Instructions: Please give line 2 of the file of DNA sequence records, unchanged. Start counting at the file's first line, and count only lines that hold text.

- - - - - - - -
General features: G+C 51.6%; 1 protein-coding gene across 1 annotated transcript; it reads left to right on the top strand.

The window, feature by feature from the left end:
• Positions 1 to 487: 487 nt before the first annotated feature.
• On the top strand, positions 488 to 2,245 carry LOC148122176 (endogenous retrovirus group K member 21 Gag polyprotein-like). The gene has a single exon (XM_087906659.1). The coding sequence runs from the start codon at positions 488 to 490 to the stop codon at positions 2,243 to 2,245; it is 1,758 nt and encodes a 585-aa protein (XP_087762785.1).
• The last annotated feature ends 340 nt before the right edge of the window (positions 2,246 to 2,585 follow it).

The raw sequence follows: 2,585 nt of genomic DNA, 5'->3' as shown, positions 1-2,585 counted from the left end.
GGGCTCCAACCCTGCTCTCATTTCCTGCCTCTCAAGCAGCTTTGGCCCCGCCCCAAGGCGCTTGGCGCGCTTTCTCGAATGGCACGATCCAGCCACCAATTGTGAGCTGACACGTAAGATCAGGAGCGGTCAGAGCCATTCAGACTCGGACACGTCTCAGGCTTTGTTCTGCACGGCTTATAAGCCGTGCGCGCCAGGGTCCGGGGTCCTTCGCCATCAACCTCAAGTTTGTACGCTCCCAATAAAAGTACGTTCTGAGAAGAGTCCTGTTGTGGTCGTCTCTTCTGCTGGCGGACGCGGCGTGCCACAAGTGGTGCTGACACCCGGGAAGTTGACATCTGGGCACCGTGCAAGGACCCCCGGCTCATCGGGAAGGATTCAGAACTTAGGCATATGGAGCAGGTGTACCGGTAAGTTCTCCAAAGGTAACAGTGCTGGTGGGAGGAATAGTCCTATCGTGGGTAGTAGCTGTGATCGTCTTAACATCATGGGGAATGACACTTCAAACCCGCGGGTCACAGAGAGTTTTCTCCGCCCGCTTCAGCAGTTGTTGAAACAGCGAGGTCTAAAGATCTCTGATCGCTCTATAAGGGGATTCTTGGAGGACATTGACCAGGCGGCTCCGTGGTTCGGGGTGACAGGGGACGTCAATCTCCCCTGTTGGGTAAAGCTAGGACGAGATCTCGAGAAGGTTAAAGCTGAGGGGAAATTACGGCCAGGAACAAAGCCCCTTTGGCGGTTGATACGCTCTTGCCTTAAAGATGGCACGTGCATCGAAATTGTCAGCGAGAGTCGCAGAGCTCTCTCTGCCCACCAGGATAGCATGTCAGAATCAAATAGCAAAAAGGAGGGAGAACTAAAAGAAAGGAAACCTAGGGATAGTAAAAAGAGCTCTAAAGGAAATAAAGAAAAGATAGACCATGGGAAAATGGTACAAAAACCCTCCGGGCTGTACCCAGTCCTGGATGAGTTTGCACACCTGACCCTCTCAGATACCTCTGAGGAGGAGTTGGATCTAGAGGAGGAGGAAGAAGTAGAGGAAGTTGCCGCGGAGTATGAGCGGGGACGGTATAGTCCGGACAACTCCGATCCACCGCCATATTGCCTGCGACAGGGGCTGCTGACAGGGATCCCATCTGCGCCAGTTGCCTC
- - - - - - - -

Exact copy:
The window, feature by feature from the left end: